Hand Painted Roving has a life of it own.  It’s complexly painted colors once twisted and turn different ways through a spinning wheel or drop spindle can make the most amazing product.

Above is an example of the progression a simple ball of wool took from being painted with professional dyes to being spun into a usable skein of yarn.

Twilight Progression
Twilight Progression

Depending on the type of handspun yarn being made, sometimes there are more steps involved.  The above picture of Twilight Progression, shows the original black, red, and white painted roving.  The second picture shows the roving spun on the spinning wheel.  The third shows the yarn, still on the wheel being plied with the sparkle thread.  Lastly, you see the end product, the handspun yarn.

Duplicity Progression
Duplicity Progression

Sometimes, yarn can be surprising.  The above painted roving was light and dark.  The end outcome plying the half of the spun roving together ended up being very different.

From Bobbin to Skein
From Bobbin to Skein

The handspun yarn above was from the same painted roving batch.  This shows how two different types of handspun yarn look made from the same colorway.  One was coiled and the second was plied with thread.

Hand Painted Roving
Hand Painted Roving

Last week, with the help of two dear friends, we hand painted 19 batches of top grade, merino wool roving.  This week, I’m spinning it all up.  Hopefully I will have a lot more awesome progressions to show off!

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Handspun Snow Art Yarn

This is the final outcome of waking up and wanting to know “Where’s the snow?”.  A unique handspun yarn plied with a white eye lash yarn and 85 iridescent white snowflake sequins carefully strung on a metallic thread.
For the last week, our forecast has shown snow.  Maybe not a lot of snow, 1 to 2 inches, but for here any snow is really exciting!  Growing up in California, in the valley, the land of no snow, then moving here has been a treat.  There is a chance of snow!  Not enough to be sick of it, just enough to really enjoy it.  Just enough to make a snowman, get cold enough to enjoy hot chocolate, and then warm up by the fire.  Then in a day or so, it’s gone.  Again, for the last week, we were going to get snow last night.  I woke up this morning to no snow.  So, what’s a girl to do?  I just had to make my own.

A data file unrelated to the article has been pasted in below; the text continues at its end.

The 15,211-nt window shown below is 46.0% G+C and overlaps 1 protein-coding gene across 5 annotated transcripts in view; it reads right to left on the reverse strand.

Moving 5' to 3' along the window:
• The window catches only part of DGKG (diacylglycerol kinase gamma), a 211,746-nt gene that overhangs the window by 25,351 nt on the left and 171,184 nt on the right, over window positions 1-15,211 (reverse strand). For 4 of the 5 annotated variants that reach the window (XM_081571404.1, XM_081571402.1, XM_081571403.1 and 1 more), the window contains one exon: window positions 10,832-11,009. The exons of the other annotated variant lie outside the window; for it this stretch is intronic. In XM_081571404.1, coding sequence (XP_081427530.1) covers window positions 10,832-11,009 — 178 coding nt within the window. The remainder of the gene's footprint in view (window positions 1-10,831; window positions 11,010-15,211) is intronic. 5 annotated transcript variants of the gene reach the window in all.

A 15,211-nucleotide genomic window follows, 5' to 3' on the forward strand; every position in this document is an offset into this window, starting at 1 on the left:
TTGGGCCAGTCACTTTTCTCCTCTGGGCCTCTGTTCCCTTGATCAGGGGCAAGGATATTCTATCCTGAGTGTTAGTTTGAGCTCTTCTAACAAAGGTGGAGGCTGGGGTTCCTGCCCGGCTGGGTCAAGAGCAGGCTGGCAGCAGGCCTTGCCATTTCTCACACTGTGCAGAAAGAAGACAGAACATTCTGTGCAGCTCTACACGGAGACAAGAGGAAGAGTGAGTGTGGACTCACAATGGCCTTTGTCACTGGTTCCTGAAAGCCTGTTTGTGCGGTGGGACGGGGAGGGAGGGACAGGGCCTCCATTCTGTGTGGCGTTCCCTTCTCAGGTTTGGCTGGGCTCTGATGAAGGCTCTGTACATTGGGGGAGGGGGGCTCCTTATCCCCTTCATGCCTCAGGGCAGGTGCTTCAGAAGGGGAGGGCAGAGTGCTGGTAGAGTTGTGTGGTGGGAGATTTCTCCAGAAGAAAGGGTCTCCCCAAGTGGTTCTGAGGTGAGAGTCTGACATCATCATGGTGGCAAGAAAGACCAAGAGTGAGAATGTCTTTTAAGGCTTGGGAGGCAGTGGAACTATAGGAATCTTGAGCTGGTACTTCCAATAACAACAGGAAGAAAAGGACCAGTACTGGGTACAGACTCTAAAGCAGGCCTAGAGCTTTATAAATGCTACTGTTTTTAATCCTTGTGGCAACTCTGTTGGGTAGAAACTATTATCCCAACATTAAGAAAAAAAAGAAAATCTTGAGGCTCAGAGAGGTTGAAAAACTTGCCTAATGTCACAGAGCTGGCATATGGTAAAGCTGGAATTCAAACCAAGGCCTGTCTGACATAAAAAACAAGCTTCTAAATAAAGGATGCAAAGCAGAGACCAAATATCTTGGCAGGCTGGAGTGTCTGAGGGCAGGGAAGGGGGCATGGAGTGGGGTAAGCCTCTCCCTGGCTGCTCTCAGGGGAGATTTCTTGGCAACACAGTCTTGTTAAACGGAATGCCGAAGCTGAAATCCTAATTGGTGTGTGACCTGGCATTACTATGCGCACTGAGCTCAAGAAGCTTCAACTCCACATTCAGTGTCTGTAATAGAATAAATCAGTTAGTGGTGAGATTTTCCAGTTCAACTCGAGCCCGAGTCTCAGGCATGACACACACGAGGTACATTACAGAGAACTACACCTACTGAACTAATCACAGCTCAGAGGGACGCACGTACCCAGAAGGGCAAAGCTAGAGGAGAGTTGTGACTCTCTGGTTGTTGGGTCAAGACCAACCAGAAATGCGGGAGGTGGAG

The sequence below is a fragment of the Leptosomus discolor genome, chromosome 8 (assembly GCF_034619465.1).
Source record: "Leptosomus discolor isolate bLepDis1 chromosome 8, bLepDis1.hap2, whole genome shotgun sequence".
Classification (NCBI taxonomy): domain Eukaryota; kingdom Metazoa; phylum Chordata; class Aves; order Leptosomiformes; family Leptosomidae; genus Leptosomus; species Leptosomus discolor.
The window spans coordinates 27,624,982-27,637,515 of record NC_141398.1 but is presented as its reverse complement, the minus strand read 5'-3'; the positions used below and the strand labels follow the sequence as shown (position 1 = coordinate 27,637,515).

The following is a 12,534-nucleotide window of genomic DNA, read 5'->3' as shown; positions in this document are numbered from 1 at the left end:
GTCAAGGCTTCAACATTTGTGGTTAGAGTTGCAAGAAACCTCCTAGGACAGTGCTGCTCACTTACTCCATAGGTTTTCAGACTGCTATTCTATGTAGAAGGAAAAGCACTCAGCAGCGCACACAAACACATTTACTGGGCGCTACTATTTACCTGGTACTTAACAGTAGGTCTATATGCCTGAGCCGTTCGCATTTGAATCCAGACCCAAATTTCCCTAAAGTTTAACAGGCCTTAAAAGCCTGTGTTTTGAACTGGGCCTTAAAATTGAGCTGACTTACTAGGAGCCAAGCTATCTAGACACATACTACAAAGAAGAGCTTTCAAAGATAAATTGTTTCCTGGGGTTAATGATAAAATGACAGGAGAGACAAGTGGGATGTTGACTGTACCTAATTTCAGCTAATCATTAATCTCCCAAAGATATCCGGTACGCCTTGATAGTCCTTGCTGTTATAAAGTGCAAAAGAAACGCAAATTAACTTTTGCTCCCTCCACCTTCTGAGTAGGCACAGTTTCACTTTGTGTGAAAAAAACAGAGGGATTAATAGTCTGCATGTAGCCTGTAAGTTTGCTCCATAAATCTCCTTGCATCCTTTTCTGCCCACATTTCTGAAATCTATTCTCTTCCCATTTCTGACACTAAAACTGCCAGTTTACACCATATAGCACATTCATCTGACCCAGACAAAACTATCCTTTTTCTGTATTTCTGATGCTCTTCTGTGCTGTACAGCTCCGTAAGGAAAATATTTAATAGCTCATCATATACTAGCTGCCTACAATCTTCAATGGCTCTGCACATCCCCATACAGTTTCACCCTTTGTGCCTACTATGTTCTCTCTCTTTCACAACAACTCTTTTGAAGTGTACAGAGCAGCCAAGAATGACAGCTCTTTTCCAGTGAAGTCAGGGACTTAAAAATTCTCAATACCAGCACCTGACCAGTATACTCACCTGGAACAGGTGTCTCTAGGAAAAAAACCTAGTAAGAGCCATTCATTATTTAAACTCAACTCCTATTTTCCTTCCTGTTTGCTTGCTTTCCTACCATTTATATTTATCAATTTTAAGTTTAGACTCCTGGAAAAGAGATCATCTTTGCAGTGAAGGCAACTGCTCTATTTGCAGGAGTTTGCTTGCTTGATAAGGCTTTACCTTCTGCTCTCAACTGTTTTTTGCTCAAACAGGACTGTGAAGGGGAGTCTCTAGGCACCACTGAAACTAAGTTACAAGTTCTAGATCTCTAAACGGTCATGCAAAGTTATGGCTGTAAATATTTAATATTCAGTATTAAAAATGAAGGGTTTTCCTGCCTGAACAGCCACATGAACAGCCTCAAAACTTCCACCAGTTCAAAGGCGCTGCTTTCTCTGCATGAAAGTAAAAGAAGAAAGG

I threaded 85 sequined snowflakes.  Then I spun some blue yarn.  Next I thought it needed a little blizzard effect so I added in the white eyelash yarn.
The next part was a bit of a slow process. Actually plying the three together was a bit tricky. Every time a snowflake went through the orifice, I had to stop and help it get to the bobbin. But each and every snowflake made this skein well worth it.
Once off the wheel, it was onto my swift.  I have to say…this morning when I peaked out my window, there was a deep sigh of disappointment.  But when I peered at what came off the swift, there was absolutely no disappointment.  It was definitely enough to make me smile.
This yarn is now on Etsy.
To you who live in the land of snow…go out and make a snowman for me 🙂  To those of you who do not, enjoy the view of Handspun Snow.  It’s almost like Jack Frost himself breathed out this skein of handspun art yarn!  Stay warm and cozy, but enjoy the winter.  ♥
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Old Meets New: Horse Carriages, Cell Phones, Spinning Wheels, Fireworks…

Old Meets New